Protecting Your Business While You’re Alive
Even if you don’t intend on passing away anytime soon, you should think about how to protect your company in the event you are unable to manage it. Someone who runs their own small business needs a Plan B in the event they’re ill or unable to work. In the event of business owner incapacity, there must be tools and a guide in place that helps protect your assets and everyone who works for you.
A power of attorney is a legal document that grants someone permission to act on your behalf in certain situations. A power of attorney for business can be written to specify when it is active and what limitations in contains. For example, you may choose to have it active only in the event you are medically incapable of making decisions for the company yourself. There should also be guidelines in place to determine exactly what incapacitated means in this scenario. If you are part of a corporation, then your illness or incapacity should be handled by your company’s board of shareholders or directors. Succession plans will determine what happens to your role and assets in your absence.
Talk With a Lawyer
You might find it beneficial to speak with a business lawyer about all your options. In addition to estate planning, there are steps you can take to ensure your assets and investments are always protected from the start. You can get sound legal counsel about how to best manage your wealth and how to go about distributing any finances in the event of your death.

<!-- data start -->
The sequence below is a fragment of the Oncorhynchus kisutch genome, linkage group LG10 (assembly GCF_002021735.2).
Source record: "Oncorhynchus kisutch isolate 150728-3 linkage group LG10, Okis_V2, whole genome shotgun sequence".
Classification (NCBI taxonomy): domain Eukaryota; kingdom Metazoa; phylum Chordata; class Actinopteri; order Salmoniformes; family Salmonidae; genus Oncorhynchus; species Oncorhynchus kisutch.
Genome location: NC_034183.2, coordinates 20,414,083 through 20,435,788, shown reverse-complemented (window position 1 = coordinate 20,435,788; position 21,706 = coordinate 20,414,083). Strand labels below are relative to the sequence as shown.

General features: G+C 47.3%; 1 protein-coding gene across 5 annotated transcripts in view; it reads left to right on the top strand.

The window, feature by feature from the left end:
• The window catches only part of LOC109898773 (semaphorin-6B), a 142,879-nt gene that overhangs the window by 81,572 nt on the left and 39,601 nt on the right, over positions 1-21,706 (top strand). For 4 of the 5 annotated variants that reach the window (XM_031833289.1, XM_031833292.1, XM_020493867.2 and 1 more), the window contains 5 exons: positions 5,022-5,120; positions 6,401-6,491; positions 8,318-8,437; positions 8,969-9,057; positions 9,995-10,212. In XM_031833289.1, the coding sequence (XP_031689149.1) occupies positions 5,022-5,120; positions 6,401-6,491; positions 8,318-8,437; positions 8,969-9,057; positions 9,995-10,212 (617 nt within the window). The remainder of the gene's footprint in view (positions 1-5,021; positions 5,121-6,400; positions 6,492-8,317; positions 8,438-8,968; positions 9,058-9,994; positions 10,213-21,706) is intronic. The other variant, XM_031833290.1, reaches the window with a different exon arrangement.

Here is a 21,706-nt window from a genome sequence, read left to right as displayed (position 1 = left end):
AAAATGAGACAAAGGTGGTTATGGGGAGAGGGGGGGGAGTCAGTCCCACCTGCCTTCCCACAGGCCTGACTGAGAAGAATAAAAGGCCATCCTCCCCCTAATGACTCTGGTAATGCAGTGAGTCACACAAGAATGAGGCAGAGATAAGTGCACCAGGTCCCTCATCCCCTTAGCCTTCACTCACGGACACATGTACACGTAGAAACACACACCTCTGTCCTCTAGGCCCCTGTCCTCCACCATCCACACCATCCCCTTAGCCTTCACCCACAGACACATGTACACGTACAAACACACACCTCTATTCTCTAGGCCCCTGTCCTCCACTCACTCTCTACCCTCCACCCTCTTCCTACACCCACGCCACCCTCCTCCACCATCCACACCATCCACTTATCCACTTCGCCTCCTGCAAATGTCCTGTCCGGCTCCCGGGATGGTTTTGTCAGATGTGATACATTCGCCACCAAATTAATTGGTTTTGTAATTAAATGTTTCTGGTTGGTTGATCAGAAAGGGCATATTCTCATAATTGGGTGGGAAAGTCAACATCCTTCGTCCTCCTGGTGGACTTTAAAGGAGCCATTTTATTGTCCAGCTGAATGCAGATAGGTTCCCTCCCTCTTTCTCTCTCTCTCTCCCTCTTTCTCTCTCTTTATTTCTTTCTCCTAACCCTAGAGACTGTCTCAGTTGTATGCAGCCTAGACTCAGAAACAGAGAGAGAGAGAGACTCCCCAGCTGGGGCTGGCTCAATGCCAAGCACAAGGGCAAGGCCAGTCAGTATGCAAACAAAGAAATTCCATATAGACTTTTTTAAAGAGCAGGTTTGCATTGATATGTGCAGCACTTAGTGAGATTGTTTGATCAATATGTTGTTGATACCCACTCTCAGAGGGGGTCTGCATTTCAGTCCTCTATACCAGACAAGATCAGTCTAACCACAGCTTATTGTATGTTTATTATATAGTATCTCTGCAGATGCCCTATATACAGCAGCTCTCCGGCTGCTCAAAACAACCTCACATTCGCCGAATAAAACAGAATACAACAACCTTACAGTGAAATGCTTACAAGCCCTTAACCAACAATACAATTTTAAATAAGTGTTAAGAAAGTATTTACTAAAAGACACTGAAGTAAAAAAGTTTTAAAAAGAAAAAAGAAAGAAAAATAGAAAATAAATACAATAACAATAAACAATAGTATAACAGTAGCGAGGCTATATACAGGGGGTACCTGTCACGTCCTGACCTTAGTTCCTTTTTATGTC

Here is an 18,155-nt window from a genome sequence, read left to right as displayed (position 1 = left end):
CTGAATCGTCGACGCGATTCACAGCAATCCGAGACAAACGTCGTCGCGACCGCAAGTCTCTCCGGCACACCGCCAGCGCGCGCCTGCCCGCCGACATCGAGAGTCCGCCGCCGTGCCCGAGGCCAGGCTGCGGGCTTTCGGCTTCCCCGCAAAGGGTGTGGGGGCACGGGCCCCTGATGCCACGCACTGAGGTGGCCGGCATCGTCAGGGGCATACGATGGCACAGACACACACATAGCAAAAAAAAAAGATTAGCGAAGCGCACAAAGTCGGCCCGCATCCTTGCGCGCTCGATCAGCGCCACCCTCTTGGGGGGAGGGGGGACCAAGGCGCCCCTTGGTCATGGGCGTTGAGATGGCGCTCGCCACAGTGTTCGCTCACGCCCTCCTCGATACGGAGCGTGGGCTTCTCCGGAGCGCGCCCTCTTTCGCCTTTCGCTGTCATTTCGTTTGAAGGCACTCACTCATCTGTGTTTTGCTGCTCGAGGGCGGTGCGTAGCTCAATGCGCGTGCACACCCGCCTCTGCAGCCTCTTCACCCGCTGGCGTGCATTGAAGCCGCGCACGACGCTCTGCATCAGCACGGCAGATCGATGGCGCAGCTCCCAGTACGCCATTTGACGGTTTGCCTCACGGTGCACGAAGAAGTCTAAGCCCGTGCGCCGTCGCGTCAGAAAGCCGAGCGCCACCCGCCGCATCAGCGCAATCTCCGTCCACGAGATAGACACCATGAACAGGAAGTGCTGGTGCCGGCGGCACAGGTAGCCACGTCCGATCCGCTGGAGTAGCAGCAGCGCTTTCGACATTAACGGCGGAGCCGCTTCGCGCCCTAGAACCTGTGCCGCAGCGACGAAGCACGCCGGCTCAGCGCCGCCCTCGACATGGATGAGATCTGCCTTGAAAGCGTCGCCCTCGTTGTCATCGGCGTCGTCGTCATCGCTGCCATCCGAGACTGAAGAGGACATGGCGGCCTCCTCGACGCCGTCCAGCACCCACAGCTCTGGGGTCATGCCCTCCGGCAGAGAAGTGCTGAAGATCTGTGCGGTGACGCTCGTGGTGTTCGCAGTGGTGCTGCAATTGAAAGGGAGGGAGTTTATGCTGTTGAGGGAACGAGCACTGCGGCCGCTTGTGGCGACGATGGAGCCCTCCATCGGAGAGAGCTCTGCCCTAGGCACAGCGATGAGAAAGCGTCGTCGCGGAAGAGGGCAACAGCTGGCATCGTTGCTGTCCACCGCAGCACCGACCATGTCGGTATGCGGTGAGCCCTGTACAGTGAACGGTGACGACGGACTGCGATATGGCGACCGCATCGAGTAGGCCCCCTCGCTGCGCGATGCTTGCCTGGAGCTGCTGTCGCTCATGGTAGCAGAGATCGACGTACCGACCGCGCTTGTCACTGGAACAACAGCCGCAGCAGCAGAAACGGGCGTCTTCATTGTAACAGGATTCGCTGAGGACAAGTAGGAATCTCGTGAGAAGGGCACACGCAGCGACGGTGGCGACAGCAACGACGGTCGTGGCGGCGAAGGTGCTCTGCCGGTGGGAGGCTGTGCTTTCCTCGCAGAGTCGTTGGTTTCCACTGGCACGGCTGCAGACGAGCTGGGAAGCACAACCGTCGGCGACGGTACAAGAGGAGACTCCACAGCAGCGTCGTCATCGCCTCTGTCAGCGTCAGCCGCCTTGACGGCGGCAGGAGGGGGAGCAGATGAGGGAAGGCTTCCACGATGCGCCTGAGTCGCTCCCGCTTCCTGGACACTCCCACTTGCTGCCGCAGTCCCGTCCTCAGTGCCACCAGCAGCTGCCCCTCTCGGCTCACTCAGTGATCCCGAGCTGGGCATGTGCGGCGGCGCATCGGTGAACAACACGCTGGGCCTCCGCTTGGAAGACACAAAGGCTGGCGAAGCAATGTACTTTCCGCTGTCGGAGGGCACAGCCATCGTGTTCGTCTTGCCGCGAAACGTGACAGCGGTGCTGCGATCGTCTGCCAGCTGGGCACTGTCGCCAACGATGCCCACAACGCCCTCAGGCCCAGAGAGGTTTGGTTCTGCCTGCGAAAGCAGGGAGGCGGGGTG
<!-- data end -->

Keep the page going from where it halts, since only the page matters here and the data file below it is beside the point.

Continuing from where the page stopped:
Lawyers can also help with processes such as trademarking, copyrighting and patenting products or company ideas. They can also draw up confidentiality and non-disclosure agreements to ensure private information remains inside the business. All of your employees should sign nondisclosure agreements prior to starting their jobs. An NDA ensures that inside information, working ideas and project developments are legally secured. Those who sign an NDA can be held legally accountable for any consequences should they reveal protected information to outside employees, clients, friends or family members.
Penalties for violating a nondisclosure agreement can range from financial obligations to criminal charges. The cost of breaking an NDA can be up to $750,000 per violation. This means each time a protected piece of information was divulged, an employee will be charged a certain amount. In corporations or enterprises, breaking an NDA can result in millions of dollars of damages.
Secure Your Assets
Are your banking accounts secure? Do you have all of your work-related information stored on encrypted hardware with strong passwords? These simple, practical strategies can prevent data breaches, theft and profit loss for every operation. You should also thoroughly explore your current legal arrangements and make sure that you don’t have anything like your car or house put up as collateral. For small business owners who aren’t registered, make sure you get an LLC or sole proprietorship established ASAP. This prevents your personal belongings from liability charges related to your work or liquidation.